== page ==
The Telegraph
Since 1st March, 1999
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The Middle Kingdom has passed on to the Fourth Generation or the Disidai. This is how the persons who have taken over the leadership of China are known. The change, consequent upon the stepping down of Mr Jiang Zemin, is momentous in the slow transition already in place in a country known for its inscrutability and for its unchanging character. For China and its watchers across the world, these are, to use the words of an oft-quoted Chinese saying, “interesting times”. The significance of the changes lies in the efforts of the new leadership of the Chinese communist party to reconcile apparent contradictions. Communist China is opening up to capital and capitalists. It is also trying to introduce economic reforms and fast economic growth without loosening the tight political control the party exerts over the people. It is redundant to say that the success or the failure of the enterprise will decide the future of China and history’s judgment of the men who radically altered the face and the character of communism.

Even in these early days, it is clear from the positions adopted by the new leadership before the Congress actually began, that the Fourth Generation, following Mao Zedong, Deng Xiaoping and Mr Jiang Zemin, does not intend to perpetuate the status quo. The new general secretary, Mr Hu Jintao, is aware, as he himself has said, of the failings of the party he now leads and of the brewing discontent. Yet he is brimming with optimism and confidence. This confidence grows out of China’s economic success, the relative internal stability after the events of Tiananmen Square in 1989 and China’s obvious status as a global player in politics and economics. The concerns of the new leadership centre around China’s somewhat haphazard transition to a market economy, the growing disparities between the rich port cities and the poor agricultural and industrial regions inland, and the existence of great income inequalities. These concerns suggest a shift in China’s economic priorities: an emphasis on increasing domestic demand and less stress on export-led growth. The rise in domestic demand is seen as a corrective to income inequalities.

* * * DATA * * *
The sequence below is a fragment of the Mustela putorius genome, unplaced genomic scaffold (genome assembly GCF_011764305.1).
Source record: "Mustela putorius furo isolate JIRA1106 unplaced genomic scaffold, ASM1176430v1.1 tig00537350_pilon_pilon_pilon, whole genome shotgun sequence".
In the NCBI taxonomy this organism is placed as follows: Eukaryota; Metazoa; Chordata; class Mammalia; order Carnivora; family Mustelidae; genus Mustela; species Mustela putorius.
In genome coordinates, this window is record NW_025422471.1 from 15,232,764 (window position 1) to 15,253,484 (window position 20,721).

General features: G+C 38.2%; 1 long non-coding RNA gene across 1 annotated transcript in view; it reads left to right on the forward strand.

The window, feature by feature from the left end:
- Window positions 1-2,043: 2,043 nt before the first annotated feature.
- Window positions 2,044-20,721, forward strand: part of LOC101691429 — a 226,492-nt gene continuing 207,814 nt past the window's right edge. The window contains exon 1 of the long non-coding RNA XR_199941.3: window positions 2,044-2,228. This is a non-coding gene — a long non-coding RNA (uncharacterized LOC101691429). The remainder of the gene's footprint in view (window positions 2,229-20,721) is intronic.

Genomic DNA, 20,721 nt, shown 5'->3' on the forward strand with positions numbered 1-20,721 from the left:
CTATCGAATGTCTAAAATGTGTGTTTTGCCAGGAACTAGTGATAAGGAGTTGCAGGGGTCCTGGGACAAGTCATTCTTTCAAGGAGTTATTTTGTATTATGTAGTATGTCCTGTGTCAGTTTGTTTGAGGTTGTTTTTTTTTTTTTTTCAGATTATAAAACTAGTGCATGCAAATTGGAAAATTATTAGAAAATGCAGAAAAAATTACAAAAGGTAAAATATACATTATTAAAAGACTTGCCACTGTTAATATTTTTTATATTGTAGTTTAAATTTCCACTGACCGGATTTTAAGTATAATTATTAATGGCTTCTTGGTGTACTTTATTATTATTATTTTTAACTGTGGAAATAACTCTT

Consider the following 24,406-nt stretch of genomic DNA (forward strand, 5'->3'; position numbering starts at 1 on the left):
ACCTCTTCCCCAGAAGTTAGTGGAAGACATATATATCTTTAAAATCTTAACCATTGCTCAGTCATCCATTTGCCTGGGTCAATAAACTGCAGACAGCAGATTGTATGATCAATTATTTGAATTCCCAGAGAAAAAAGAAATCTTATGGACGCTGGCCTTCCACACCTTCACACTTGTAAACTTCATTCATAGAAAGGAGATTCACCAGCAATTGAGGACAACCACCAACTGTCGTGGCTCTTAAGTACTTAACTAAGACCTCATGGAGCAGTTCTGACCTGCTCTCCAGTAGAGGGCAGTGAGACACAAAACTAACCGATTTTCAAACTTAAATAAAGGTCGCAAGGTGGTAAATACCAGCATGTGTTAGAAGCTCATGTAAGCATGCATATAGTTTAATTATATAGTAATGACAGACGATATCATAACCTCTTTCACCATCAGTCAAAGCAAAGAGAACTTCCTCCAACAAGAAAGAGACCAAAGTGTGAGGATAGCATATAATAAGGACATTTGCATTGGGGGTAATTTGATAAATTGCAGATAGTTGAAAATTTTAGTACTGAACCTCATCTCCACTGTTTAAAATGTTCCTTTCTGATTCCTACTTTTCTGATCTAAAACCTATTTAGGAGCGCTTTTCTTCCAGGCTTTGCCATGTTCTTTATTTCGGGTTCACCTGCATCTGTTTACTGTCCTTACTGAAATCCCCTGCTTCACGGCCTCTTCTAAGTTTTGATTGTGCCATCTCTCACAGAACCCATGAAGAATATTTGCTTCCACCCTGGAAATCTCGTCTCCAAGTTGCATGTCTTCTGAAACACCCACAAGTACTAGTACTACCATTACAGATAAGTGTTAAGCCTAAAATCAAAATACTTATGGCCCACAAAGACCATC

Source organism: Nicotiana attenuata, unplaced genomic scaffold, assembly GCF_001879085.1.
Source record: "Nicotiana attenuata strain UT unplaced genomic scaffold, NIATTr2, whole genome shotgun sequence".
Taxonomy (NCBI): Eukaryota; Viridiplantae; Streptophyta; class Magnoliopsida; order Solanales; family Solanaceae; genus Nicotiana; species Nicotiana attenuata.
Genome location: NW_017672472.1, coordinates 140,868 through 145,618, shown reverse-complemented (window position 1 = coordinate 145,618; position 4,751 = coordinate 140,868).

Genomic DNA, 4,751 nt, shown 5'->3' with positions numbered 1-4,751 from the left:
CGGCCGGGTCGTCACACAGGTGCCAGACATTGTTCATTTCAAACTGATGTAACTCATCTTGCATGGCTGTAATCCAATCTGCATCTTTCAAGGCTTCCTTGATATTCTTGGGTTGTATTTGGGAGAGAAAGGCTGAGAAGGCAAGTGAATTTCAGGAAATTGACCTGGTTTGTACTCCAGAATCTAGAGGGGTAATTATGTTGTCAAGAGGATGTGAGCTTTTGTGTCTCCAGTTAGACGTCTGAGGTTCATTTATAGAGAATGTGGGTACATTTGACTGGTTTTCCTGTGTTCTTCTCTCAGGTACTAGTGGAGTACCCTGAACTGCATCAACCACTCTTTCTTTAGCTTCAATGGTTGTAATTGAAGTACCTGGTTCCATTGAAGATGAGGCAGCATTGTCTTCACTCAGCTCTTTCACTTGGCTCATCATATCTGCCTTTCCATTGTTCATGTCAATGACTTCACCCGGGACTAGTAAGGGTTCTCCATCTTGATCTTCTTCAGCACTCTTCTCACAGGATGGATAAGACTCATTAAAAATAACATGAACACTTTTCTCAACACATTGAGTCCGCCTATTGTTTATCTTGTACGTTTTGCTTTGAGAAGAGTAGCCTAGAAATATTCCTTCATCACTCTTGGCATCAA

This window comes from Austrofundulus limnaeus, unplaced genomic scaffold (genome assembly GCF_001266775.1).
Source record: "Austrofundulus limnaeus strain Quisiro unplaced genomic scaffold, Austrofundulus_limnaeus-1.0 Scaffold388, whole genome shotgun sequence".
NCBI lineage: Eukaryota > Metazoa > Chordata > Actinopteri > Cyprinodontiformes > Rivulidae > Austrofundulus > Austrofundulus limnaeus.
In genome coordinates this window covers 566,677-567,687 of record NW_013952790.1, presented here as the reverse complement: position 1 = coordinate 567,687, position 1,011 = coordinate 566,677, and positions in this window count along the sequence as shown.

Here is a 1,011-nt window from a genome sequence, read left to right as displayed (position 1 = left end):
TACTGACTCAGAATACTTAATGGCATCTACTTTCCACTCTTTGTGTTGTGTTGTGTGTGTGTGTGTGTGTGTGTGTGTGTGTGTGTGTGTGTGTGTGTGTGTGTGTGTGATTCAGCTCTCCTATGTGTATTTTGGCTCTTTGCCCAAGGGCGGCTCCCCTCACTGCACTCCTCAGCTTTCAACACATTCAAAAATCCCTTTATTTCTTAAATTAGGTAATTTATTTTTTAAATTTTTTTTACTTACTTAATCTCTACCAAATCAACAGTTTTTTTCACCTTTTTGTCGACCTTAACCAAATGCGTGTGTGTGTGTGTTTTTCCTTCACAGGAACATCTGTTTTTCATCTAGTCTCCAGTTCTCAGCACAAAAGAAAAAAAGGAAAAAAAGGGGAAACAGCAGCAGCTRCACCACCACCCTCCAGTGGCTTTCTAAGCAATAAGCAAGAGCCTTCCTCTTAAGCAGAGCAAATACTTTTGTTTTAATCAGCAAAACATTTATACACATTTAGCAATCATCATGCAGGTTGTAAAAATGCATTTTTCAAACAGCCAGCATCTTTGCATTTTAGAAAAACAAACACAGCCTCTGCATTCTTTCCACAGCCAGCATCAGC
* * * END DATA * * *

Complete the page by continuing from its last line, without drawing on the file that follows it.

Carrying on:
A shift in economic strategy will run parallel with continuities in the party’s monopoly on power. But there is, among the leadership, a consciousness of corruption and abuse of power by party officials. Mr Jintao has noted the danger of the party losing touch with the masses. He has memorably said that, “If we want the people to stop something, the leaders should first stop it themselves.” There is no premium on smugness anymore. There is, however, no promise to end or reduce authoritarianism. Will China be able to politically control the genie of individualism once it is released by economic reforms' This is the challenge before the new leadership. If, as Zhou Enlai said, it is too early to evaluate the French Revolution, it is premature to predict the future of the bamboo curtain.

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